This brief summary of the testing-world via Wikipedia needs insights regarding preparation resources. Also the EngageNY Common Core website is listed below for the same purpose.  The first test, however, involve answers to your questions about a particular school.  The Millennium Brooklyn High School offers an excellent set of questions (HERE).  It is a 100k pdf entitled Campus Visit Questions.  Get answers prior to the visit.

College Board
 is a private non-profit organization that runs tests and programs as a membership association of 6,000 schools, colleges, universities and other educational organizations.

SAT and SAT Subject Tests

The SAT and SAT Subject Tests (SAT II) is a fee-based standardized test for college admissions in the United States. The SAT covers writing, reading, and mathematics (800 points each) and score totals will range from 600 to 2400.  Most students take the test during their junior or senior year of high school. The SAT competes with ACT, on several another standardized college admissions test.


The PSAT/NMSQT is a fee-based standardized test that provides first-hand practice for the SAT. It also functions as a qualifying test for the National Merit Scholarship Corporation‘s scholarship programs.

AP Program

The College Board’s Advanced Placement Program offers high school students the chance to participate in college-level classes for a fee to prepare them for college work. The college admissions process reviews this as a measure of students’ intellectual interest in learning. The program offers college credit for high performance on the AP exams depending on the discretion of the each school.

SSD Accommodation

The fastest, most efficient way to get approval from Services for Students with Disabilities (SSD) is through SSD Online, which is available only to educators. Families can take advantage of SSD Online by working with their school.Some students with documented disabilities are eligible for accommodations on College Board exams. Students cannot take the SAT, SAT Subject Tests, PSAT/NMSQT, PSAT 10, or AP Exams with accommodations unless without an approved request by Services for Students with Disabilities (SSD). The school handles the Forms.

The ACT college readiness assessment is a standardized test for high school achievement and college admissions in the United States. All four-year colleges and universities in the U.S. accept the ACT. Other factors of evaluation include measures such as, class rank, GPA, and extracurricular activities. The main four tests are scored individually on a scale of 1–36, and a composite score is the whole number average of the four scores.

The Education Testing Service (ETS) develops various standardized tests primarily in the United States for K–12 and higher education.  ETS administers SAT on behalf of the College Board by the ETS.  The SAT does not align with a high school curriculum. On this point, the article quotes Katherine Baird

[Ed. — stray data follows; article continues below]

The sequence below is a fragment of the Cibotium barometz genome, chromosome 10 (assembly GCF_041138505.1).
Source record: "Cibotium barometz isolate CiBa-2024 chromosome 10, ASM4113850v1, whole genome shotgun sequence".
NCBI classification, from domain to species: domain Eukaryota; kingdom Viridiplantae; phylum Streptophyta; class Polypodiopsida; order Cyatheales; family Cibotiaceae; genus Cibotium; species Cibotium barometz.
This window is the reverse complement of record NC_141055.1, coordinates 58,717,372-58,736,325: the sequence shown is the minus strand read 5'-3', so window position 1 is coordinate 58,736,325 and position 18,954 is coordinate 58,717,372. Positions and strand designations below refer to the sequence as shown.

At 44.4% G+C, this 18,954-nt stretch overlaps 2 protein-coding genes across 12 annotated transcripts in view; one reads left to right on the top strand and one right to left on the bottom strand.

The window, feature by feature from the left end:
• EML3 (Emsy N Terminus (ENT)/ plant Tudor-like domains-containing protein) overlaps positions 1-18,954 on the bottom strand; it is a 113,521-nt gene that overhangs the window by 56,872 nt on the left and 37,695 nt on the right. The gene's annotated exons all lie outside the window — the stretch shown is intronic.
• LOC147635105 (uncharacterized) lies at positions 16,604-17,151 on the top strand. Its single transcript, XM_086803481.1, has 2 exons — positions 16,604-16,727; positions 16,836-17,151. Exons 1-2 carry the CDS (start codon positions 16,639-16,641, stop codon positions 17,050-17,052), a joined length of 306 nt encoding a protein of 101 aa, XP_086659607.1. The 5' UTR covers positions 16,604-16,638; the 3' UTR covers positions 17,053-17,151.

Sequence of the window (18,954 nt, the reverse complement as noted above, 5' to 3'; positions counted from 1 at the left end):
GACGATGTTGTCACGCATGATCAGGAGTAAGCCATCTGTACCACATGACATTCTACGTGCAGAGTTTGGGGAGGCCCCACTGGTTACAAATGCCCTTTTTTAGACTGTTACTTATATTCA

“And a separate process that began in 1926 was complete by 1942: the much easier SAT–a test not aligned to any particular curriculum and thus better suited to a nation where high school students did not take a common curriculum–replaced the old college boards as the nation’s college entrance exam. This broke the once tight link between academic coursework and college admission, a break that remains to this day.”

Baird, Katherine (2012). Trapped in Mediocrity: Why Our Schools Aren’t World-Class and What We Can Do About It. Lanham: Rowman and Littlefield Publishers.

Evaluation and Reform

The overall testing regime and the comparative efficacy of all other educational practices may be a permanent component of education practices, evaluation, and improvement. Testing has acquired a special place in the educational landscape. It excites the passions of all who are facing the taking of a test, administering one or responsible for the design and analysis of its products.  In turn, a small industry in coaching and the production and sale of guides complete with a vast array of sample tests and support resources. The world of tests generates an extraordinary level of public interest given the claims to the use of a test is nothing more than a simple diagnostic tool.

The Whitlam Institute (a part of Sydney University) completed a study on high stakes testing that is worthy of comment (see Report 533k pdf).

A consumer rights organization, Americans for Educational Testing Reform (AETR) has criticized College Board, ACT and ETS for violating its non-profit status through excessive profits and exorbitant executive compensation.  They have established a mission to repeal their 501(c)(3) status.  It is unlikely, but the facts revealed about these outfits are worth knowing.  Non-profits pay tax, just not property tax (i.e. Columbia University’s ownership of the Chrysler Building.)

There is a Newsletter to help parents keep up to date with the vast, super logical structure of the Common Core. The website library (HERE) provides a filtering resource by grade and subject to examine the courses, standards and services.